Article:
Massimo Grattarola

Massimo Grattarola

Massimo Grattarola (1950-2002) was an Italian born multidisciplinary engineer & scientist who pioneered the fields of bioelectronics[1] and neurobioengineering (also referred to as neuroengineering)[2], who established Europe's first Neuroengineering research facility in the mid-1990s.


Founder of Bioelectronics in Italy

Massimo Grattarola thrived at the cutting edge of research. Massimo's ambition was to unite engineers and physicists into neurophysiology and neuroscience... which he christened: Neurobioengineering or Neuroengineering[3]. Mr Grattarola was the only scientist in Italy to have a chair in Bioelectronics for the Biomedical Engineering degree, pioneering the field of Bioelectronics with his textbook publication "Bioelectronics Handbook: MOSFETs, Biosensors and Neurons", edited in 1998 by Mc-Graw Hill[4]. Massimo then proposed an International Research Center on Neuroengineering in Genova.

His peers described him as a soft-spoken, personable man with an intense mind who: "... transmitted to his students not only his knowledge but also, and even more, his enthusiasm for research and his creative way of doing science."[5]

Pioneer - First Bio-Artificial Brain

In September 2001, European Commission appointed Mr Grattarola as an F.E.T. (Future and Emerging Technologies) Programme Project Leader, to study neuronal plasticity at the network level (A Bio-artificial Brain), to train cultured neuronal tissue to support behavior of an artificial body.[6]

Biography - Overview

Born, January 27th, 1950, in Genova, Italy.
Graduated from the University of Genova, Italy (Physics) in 1975.
Research Associate, Institute for Biophysics & Cybernetics in Camogli, Italy.
Research Associate, Department of Biophysics, Temple University, Philadelphia, U.S.A.
Effects of electromagnetic fields at cellular and molecular level in 1977.
Assistant Professor, Applied Biophysics & Engineering, University of Genova.
Co-founder, Department of Biophysical & Electronic Engineering (DIBE) in 1982.
In 1986 he Associate Professor, Bioelectronics for Electronic Engineering, 1986.
Visiting Professor, by Prof. G. Kovacs, Stanford University - microelectrode arrays 1991-1997.
Associate Professor, Bioelectronics & Bioelectrochemistry, Biomedical Eng Degree, since 1995.
Founder, Neural and Bioelectronic Technologies Group in Genova, Italy.
As of 1995, Mr Grattarola's focused upon coupling microelectronic devices and excitable cells.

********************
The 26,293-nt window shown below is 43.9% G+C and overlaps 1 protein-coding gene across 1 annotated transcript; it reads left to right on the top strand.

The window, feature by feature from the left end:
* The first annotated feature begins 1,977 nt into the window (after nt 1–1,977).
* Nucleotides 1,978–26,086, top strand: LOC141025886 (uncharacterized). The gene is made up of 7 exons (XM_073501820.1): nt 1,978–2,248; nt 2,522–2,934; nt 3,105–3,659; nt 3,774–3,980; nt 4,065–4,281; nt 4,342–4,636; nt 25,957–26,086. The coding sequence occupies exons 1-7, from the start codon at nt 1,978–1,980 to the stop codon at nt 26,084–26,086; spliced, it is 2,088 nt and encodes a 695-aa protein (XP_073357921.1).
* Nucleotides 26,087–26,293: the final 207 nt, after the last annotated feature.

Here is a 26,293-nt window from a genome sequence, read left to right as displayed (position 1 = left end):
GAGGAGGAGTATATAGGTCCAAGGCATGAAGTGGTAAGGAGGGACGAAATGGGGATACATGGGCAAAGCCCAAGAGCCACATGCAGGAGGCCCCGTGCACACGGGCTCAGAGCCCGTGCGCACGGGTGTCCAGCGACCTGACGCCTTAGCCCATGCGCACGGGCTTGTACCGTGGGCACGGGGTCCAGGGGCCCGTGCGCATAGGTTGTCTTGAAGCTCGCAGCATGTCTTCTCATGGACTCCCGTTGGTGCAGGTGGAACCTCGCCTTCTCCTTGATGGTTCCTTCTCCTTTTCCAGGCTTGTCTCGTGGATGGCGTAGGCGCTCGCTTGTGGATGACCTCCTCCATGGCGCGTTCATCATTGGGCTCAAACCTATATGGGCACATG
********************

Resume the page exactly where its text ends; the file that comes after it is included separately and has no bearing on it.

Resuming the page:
Full Professor, Electronic Bioengineering, University of Genova, 1998.
Chairman, PhD programme in Bioelectronics & Bioengineering, University of Genova, Italy.
Died of cancer in Genova, Italy. February 15th 2002.

Post-humous: 1st, 2nd & 3rd European School of Neuroengineering - 2004, 2005, 2006 [7][8]
Post-humous: Neuroengineering School & Humanoid Technologies PhD Program in Genova[9]


More than 70 publications, contributions to conferences, workshops and contributor to various university course textbooks, including: Bioelectronics[4] and journals[10][11][12][13][14] among others...

See also


  1. ^ Dr. Marco Bove, In Memoriam Website for Dr. M. Grattarola, University of Genova, Italy -
  2. ^ # Dr. Marco Bove, In Memoriam Website for Dr. M. Grattarola, University of Genova, Italy -
  3. ^ Dr. Marco Bove, In Memoriam Website for Dr. M. Grattarola, University of Genova, Italy -
  4. ^ a b
  5. ^ Dr. Marco Bove, In Memoriam Website for Dr. M. Grattarola, University of Genova, Italy -
  6. ^ Institute of Physics, Journal of Neural Engineering Vol 5, Issue 4.
  7. ^ Abstract Paper Neuroengineering School
  8. ^ Neuroengineering School
  9. ^
  10. ^ Michele Giugliano, Massimo Grattarola, Gwendal Le Masson: Electrophysiological activity to cell metabolism signal transduction. Neurocomputing 38-40: 23-30 (2001)
  11. ^ Michele Giugliano, Marco Bove, Massimo Grattarola: Activity-Driven Computational Strategies of a Dynamically Regulated Integrate-and-Fire Model Neuron. Journal of Computational Neuroscience 7(3): 247-254 (1999)
  12. ^ Michele Giugliano, Marco Bove, Massimo Grattarola: Fast Calculation of Short-Term Depressing Synaptic Conductances. Neural Computation 11(6): 1413-1426 (1999)
  13. ^ Molecular Crystals and Liquid Crystals Authors: Massimo Grattarola; Sergio Martinoia; Giuseppe Massobrio; Marco Bove; Carlo Ciccarelli. DOI: 10.1080/10587259308055215
  14. ^ Interfacing Biological Membranes To Silicon Devices, Grattarola, M.; Martinoia, S.; Massobrio, G. Engineering in Medicine and Biology Society, 1992. Vol.14. Proceedings of the Annual International, Conference of the IEEE, Volume 1, Issue , 29 Oct-1 Nov 1992 Page(s):180 - 181

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